Under-diagnosis of Bronchiectasis Hinders Treatment
When a patient is diagnosed with bronchiectasis, a plan for long-term monitoring and care is critical. Some patients experience daily and burdensome symptoms that worsen upon exacerbation.
Bronchiectasis moves in a vicious cycle with the potential to cause increasing amounts of damage to airways. Untreated, this vicious cycle of infection, inflammation, and injury often results in progressive symptoms and loss of lung function, chronic lung infection, poor pulmonary function tests and decreased activity and quality of life.
Because bronchiectasis is frequently secondary to these other conditions, it can be difficult to diagnose and to determine the proper course of treatment. Both doctors and patients must learn to recognize the cycle associated with bronchiectasis so that symptoms may be addressed and additional damage prevented.
Bronchiectasis progresses according to a cycle first proposed by P. J. Cole and known as Cole’s theory. The cycle follows a distinct pattern recognizable by characteristics associated with each phase:
The trigger, often some type of lung infection which may be facilitated by mucus buildup, introduces bacteria or viruses into the lungs
The body releases immune cells and compounds in response to the infection
Mucus production increases as the infection progresses
Uncleared mucus causes increased bacteria growth and spreading
Airway walls thicken and become less elastic, preventing mucus clearance
This cycle continues to repeat itself and compound the damage to lung tissue unless symptoms are properly diagnosed and addressed with a comprehensive treatment plan including bronchial hygiene techniques such as Airway Clearance Therapy. Since bronchiectasis is often associated with conditions like COPD and cystic fibrosis, testing patients with these diseases for lung problems should be a top priority for physicians.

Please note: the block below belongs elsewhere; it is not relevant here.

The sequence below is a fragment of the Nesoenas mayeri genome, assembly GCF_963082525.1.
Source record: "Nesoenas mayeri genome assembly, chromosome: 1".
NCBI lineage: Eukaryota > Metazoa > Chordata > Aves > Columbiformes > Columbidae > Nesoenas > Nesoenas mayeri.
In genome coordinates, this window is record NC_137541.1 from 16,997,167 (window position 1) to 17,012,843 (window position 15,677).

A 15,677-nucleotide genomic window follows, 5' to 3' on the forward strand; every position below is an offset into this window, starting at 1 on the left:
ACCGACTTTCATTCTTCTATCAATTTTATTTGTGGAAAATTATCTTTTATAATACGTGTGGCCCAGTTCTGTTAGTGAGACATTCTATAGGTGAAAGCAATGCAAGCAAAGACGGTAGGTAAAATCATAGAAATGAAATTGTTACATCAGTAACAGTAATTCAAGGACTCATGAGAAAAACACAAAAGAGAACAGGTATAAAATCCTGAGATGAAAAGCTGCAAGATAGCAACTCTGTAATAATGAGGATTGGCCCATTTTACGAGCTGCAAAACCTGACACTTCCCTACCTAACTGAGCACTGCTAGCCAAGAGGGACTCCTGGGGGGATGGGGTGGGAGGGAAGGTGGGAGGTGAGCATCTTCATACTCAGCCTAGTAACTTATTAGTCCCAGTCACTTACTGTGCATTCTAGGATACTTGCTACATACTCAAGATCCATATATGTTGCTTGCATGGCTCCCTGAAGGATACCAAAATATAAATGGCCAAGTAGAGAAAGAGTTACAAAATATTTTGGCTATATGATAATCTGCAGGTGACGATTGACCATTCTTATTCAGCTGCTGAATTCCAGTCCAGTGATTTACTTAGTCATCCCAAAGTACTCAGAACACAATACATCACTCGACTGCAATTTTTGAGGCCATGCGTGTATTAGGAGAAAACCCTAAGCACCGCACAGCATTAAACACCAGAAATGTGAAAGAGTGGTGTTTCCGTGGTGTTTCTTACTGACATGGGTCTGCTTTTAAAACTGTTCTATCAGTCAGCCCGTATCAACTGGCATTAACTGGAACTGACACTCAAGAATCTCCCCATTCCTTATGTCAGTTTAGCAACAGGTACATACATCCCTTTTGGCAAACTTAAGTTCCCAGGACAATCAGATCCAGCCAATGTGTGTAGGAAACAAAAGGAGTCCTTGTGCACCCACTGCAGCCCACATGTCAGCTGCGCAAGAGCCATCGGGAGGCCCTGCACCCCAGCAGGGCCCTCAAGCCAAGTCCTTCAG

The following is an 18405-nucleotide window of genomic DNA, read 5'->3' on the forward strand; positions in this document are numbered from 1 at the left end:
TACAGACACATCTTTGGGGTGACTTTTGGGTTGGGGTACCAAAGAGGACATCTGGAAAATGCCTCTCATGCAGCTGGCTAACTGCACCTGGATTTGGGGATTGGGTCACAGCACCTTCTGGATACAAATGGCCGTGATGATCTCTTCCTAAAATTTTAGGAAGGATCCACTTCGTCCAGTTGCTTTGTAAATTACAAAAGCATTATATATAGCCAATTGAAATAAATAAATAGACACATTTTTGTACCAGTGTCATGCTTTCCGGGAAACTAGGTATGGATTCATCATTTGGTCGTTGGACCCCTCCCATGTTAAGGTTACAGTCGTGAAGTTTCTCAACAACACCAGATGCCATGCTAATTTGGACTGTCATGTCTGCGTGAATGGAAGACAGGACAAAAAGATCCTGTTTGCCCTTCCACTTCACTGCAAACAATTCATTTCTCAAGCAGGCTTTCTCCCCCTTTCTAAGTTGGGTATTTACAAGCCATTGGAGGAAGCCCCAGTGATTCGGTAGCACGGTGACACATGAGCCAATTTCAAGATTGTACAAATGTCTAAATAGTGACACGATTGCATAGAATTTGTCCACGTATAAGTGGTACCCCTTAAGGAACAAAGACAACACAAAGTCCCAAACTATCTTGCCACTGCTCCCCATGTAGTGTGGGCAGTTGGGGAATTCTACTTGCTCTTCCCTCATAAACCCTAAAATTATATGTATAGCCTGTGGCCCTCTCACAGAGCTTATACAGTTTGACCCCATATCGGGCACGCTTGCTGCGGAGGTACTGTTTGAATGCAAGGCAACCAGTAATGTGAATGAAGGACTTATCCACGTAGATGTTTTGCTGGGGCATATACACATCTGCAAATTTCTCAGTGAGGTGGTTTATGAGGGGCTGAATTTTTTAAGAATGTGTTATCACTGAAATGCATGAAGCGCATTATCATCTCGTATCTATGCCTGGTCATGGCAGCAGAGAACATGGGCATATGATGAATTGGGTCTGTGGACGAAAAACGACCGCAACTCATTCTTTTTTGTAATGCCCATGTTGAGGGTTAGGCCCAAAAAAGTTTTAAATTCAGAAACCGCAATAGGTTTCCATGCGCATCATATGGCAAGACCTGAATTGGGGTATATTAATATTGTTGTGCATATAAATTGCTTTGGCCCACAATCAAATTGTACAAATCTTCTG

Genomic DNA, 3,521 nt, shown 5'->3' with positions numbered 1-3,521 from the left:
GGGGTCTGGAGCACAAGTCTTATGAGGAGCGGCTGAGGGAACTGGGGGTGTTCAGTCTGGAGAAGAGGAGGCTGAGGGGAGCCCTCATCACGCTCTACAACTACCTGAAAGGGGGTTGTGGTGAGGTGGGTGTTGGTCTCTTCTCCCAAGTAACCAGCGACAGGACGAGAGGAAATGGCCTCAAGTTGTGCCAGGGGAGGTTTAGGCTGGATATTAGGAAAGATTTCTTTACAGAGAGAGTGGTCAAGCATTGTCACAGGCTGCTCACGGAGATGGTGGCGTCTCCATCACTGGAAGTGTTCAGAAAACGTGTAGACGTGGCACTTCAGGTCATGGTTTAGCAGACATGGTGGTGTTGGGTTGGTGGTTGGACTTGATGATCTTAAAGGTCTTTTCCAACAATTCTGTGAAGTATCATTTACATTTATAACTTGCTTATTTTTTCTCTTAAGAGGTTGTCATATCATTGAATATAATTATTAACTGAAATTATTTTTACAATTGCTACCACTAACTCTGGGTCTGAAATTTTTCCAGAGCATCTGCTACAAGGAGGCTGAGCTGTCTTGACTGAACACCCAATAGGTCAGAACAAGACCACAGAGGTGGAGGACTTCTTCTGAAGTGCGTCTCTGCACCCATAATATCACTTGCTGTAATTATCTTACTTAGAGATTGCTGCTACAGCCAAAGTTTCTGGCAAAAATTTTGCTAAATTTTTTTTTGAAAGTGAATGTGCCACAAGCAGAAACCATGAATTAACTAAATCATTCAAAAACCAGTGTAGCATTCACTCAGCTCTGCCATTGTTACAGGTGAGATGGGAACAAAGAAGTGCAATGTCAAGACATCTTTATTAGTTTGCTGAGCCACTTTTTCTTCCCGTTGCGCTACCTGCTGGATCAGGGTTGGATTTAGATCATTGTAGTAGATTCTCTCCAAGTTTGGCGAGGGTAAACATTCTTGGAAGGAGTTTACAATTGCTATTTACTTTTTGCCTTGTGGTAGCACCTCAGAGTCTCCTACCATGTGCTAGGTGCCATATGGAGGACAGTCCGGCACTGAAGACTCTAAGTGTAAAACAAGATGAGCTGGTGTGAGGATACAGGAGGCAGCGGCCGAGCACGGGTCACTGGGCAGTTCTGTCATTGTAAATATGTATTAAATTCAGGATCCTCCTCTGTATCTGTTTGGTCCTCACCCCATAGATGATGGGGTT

Recurring lung infections from bronchiectasis may be caused by different pathogens or may be chronic due to mucus failing to be cleared from the lungs. Patients with bronchiectasis have been shown to harbor more bacteria and other pathogens in the lungs and have more inflammatory markers in their bodies. Exacerbations are made worse by and can be more frequent during infections, a complication indicative of increased inflammation and progressive tissue damage.
Once bronchiectasis has been triggered, it becomes difficult for sufferers to avoid subsequent infections. Any bacterial or viral lung infection can cause more inflammation, leading to more damage and making bronchiectasis increasingly harder to treat. Infections are also responsible for causing exacerbations, acute periods during which symptoms become more severe and can have a serious impact on a patient’s quality of life.
Chronic Inflammation puts patients with bronchiectasis at higher risk for:
Any occurrence of these infections perpetuates the inflammatory cycle, causing additional lung damage. The potential for progressive deterioration makes monitoring for infections and administering prompt treatment all the more important.